in an otherwise circular tube cross section.  The insert has a central body and outwardly extending vanes which contact the interior of the coil.  In this particular disclosure the insert is positioned in only a portion of the overall tubular coil in the
furnace.  Another example (GB 969,796) utilizes internally rounded channels or fins which enhance the inside area.  The internal profile was smooth to avoid stress concentrations and flow disturbances.  The specific tubes described in this disclosure
made 4 passes through the radiant section and had a relatively large 9.525 cm (3.75 inch) inside diameter.


Variations of this rounded internal channels or finned tube profile have been applied commercially in specific coil designs.  A paper presented at an American Institute of Chemical Engineers Meeting ("Specialty Furnace Design Steam Reformers and
Steam Crackers" by T. A. Wells, presented at the 1988 AlChE Spring National Meeting, New Orleans, La., Mar.  6-10, 1988) discloses the use of a type of extended internal surface tube in a single tube pass design.  The inlet legs of longer coils (EP 0 305
799 A1) and a literature reference for this design, denominated SRT V (Energy Progress Vol. 8, No. 3, p. 160-168 , September 1988) have utilized internal extended surface.  In both of the latter cases the commercial use was based on tubes of
approximately 2.5-3.8 cm (1.0-1.5 inch) inside diameter and where the tube section that had the rounded internal channels or fins made only a single pass through the furnace radiant section.  Another literature reference ("USC Super U Pyrolysis Concept"
by David J. Brown, John R. Brewer and Colin P. Bowen presented at the AlChE Spring National Meeting in Orlando, Fla., March 1990) presents data on tubes with internal fins on the inlet leg.  This reference speculates that providing fins on the outlet leg
would be beneficial, however it provides no suggestion as to what operating or design parameters would be required to successfully demonstrate or enable the use of fins on the outlet leg.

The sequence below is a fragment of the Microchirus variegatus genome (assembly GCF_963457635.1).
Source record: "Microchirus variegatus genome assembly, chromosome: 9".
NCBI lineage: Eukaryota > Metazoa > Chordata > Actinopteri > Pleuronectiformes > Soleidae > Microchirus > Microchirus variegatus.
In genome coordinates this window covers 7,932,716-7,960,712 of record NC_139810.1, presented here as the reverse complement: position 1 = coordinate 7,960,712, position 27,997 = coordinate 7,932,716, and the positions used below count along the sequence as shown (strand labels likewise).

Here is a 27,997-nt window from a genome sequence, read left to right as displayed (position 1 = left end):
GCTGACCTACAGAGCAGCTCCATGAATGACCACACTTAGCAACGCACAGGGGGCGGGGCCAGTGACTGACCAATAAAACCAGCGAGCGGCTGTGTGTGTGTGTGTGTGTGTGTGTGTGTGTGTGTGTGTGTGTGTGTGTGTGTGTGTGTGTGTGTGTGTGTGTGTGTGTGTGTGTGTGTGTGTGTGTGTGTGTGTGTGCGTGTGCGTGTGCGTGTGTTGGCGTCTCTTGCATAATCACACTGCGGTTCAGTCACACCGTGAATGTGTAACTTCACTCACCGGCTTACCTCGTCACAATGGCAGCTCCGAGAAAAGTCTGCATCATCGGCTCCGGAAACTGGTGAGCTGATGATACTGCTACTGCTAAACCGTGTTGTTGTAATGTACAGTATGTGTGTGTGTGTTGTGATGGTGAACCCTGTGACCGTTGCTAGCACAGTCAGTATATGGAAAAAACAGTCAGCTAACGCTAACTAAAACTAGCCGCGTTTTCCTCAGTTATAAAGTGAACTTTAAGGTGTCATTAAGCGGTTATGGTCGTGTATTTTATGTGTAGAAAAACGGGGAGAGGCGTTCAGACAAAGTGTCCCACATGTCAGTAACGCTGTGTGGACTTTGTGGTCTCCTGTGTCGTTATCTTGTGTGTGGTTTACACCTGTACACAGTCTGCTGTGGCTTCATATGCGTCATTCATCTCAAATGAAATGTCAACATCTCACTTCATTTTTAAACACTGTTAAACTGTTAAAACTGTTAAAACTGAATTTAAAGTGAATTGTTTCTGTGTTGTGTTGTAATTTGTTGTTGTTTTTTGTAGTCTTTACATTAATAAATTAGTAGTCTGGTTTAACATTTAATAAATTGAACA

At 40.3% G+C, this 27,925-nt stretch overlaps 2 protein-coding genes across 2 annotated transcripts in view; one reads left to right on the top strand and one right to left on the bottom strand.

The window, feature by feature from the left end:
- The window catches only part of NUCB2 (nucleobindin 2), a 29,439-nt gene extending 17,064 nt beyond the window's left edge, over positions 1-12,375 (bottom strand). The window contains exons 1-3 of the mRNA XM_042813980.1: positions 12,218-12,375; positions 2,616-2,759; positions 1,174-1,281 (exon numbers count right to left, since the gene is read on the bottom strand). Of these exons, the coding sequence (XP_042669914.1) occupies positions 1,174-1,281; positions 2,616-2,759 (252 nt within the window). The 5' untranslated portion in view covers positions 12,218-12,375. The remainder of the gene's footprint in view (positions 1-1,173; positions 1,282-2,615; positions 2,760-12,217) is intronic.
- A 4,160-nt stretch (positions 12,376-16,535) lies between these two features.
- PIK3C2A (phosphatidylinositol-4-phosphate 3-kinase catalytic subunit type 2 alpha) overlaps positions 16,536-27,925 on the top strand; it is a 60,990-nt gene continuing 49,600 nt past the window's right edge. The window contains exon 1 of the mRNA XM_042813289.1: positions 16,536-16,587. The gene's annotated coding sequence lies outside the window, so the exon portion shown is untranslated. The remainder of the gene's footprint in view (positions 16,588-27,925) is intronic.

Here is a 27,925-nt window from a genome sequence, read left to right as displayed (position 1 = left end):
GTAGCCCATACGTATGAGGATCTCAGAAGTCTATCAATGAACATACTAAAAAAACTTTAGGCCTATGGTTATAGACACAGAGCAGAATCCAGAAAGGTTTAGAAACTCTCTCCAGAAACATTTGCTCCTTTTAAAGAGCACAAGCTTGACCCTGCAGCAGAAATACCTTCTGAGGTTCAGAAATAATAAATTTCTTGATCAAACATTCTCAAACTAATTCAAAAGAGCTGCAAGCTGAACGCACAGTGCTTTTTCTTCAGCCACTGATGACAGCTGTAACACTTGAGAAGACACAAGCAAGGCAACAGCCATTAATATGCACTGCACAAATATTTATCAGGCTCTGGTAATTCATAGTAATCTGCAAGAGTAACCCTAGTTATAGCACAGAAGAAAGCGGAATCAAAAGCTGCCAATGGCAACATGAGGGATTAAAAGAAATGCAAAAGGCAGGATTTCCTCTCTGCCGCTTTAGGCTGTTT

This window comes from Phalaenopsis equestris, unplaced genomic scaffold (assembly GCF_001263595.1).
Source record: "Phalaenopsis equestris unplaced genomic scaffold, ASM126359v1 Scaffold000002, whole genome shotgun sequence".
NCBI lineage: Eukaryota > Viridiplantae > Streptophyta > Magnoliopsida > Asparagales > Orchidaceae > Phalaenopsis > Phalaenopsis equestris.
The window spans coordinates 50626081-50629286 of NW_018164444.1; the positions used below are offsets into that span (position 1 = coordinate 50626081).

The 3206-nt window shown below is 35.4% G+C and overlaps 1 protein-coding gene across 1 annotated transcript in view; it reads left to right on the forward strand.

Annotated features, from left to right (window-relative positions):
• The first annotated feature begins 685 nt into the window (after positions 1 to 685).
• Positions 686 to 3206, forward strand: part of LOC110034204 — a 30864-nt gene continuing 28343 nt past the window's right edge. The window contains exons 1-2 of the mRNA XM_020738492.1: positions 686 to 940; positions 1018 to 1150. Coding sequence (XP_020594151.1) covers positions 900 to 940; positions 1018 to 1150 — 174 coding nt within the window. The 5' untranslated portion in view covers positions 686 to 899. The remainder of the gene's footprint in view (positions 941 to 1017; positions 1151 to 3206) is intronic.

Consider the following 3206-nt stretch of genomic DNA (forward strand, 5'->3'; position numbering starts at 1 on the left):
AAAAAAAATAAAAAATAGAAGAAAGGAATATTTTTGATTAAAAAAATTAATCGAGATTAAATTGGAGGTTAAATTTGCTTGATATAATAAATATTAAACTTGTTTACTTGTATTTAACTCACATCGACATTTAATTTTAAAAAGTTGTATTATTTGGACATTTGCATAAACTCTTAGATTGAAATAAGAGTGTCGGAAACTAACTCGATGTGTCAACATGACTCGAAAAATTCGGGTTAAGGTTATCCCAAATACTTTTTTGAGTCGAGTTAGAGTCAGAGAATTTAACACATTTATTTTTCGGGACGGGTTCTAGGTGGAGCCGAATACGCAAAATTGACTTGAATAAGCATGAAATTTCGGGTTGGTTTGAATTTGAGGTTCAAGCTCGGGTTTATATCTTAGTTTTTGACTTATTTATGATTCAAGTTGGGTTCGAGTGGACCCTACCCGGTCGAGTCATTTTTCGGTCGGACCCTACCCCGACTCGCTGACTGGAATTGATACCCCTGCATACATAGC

However, an extended internal surface design to this time, has not been shown to be feasible in two pass coils typically made up of U shaped tubes.  These two pass coils are typically 15 m-27 m (50-90 ft.) in total length, with internal diameters
in the range 3.8 cm-6.4 cm (1.5-2.5 inch).  Two pass coils can be as short as 13 m (40 ft).  One problem is that the capability to make an internally finned tube long enough to form the complete U shaped tube does not exist.


An internally finned tube could be used just for the inlet half of the U shaped tubes, as described in EP 0 305 799 A1 which uses internal fins, studs or inserts only on the inlet tubes to the furnace--not the outlet.  This reference discloses
that inserts located in the outlet tube would be expected to act as nucleus for the growth of the coke formed during pyrolysis.  However, the highest tube metal temperatures occur near the outlet end, so the advantageous effect of the finned tube is not
applied to where it is most needed.  Applying the finned tube to the outlet leg of the coil would be possible, but it carries the risk that coke pieces from the inlet leg could break loose and become lodged at the start of the finned section.  Finally,
the industry conventional wisdom suggested that a bent finned tube section would be prone to plugging with coke spalled from the inlet leg of the coil.


In light of the known deficiencies in heat transfer in steam cracking furnaces there is a need for a means to increase the heat transfer in the inside of the tubes to reduce coking, tube metal temperature and improve ethylene selectivity. 
Particularly, it would be highly desirable to have a design for a 2 pass coil or U shaped tubes that uses some means of increased internal surface area to reduce tube metal temperature throughout its entire length.


SUMMARY OF THE INVENTION


The present invention is directed towards a fired heater for heating a process fluid that provides increased internal heat transfer surface to reduce tube metal temperatures at the inlet and outlet of a U shaped tube and at the same time is not
prone to plugging from coke.  The fired heater comprises a radiant section enclosure having a plurality of U shaped tubes disposed therein, an inlet for introducing the process fluid into the U shaped tubes, burners for exposing the external surface of
the U shaped tubes to radiant heat, an outlet for cooling and collecting the process fluid from the U shaped tubes, wherein the U shaped tubes are formed by connecting one or more tubular sections; and at least the outlet leg of the U shaped tubes are
provided with internal generally longitudinal fins.  In another embodiment the entire length of the U shaped tubes are provided with internal generally longitudinal fins. 

DRAWINGS


These and other features, aspects and advantages of the present invention will become better understood with regard to the following drawings, description and appended claims.